How I Prepared my BIOCHAR to add to the Garden
Biochar, as it comes out of the fire is sterile, very dry and not fertile. It has a good ability to absorb cations (positive ions) which is what the elements that plants like such as nitrogen, phosphorus and potassium are. It also has the potential of soaking up moisture and improving the water retention of a soil. Although it is a micro-organism friendly material, it has not yet been colonized by the good guys. These micro-organisms have a complex interaction with plants. They help protect them against disease, help in the absorption of nutrients and generally improve the quality of crops.
So How do I process my Biochar?
I have 4 goals:
- Grind my biochar so the size makes it better as an additive. Some of the chunks were several inches across. I was hoping for a quarter inch texture.
- Add Moisture.
- Add Fertility.
- Inoculate the biochar with good micro-organisms.
When I moved I inherited an extra blender. This could be just the perfect tool for a small quantity.
I filled my biochar bucket with a water soluble fertilizer solution. It has macro and micro-nutrients. If I had good compost or manure I would have preferred this but since I have recently moved, my compost is young.
I used the blender to reduce the biochar to nice usable chunks. As I reduced the size of the pieces it gradually absorbed some of the water and fertilizer.
It was surprisingly clean and the bits I dropped on the deck just washed off with the hose. At the end I had a nice bucket of one eight to quarter inch or so pieces.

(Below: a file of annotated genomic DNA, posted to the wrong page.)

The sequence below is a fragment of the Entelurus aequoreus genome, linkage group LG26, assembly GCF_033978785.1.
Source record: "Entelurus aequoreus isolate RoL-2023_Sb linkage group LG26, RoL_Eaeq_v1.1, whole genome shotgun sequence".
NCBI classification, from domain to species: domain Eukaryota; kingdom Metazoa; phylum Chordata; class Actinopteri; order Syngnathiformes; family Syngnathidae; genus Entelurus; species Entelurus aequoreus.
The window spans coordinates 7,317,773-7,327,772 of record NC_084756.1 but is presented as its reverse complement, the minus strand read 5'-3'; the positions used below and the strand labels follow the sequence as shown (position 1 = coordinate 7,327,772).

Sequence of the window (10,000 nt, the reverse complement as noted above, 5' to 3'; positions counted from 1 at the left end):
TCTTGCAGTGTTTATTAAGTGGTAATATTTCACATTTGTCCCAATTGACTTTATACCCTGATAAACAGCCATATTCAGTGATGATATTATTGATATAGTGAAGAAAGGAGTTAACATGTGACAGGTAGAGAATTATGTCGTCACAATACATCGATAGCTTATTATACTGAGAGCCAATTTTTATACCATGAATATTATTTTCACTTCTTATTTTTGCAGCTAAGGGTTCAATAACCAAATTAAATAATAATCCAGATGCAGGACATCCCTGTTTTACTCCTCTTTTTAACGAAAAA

So now I had my biochar in usable size chunks, was adding some fertility, and was gradually wetting the charcoal. I now needed to inoculate it with the proper micro-organisms.
I figured that a combination of compost and good soil would provide a good mix of soil microbes.
Although my compost was still a little rough it was doing really well. I hoped it had some good guys in there. I took a couple of fork fulls and roughly ground these in the blender using some of the extra fertilizer water. If was in fact very soft and I could have mixed it by hand and gotten the same result. The blender was faster though.
Since my garden had really grown well, I hoped that there was a good collection of soil micro-organisms and so I added a couple of shovel fulls of garden soil to my biochar mixture.
I let it sit for a couple of weeks and the water gradually was absorbed. The texture also changed to the texture of black earth.
After a month the mixture is very encouraging. It smells right and feels very nice. If I was a plant I would want to go sit in it. This is about a third charcoal, a third leaf compost, and a third garden soil.
It holds water very nicely but is not slimy or clay-like.
I am very happy with the look of the mixture and I will go and make a whole lot more. I don't think there is any real practical limit as to how much charcoal can be added. Figures range from 10 to 50 percent biochar. That's quite a suggested range.
Many people just add biochar to the soil after grinding it. It would take longer to reach its potential but that would work too. I'm just impatient.
I will be getting a chipper/shredder and I don't see any problem in using it to grind the charcoal. I guess I could mix it with leaves or compost if I have any trouble pushing it through. I don't think blenders are meant to grind biochar in large quantities.
Making charcoal/biochar. My experiments
email me: Christine
This information is for general knowledge. This reflects my ideas and experiments. I try to get reliable information from first hand sources such as research papers but at this point there is not a lot of real research about the value of biochar as a carbon sink. There is lots on the value of biochar as an agricultural additive.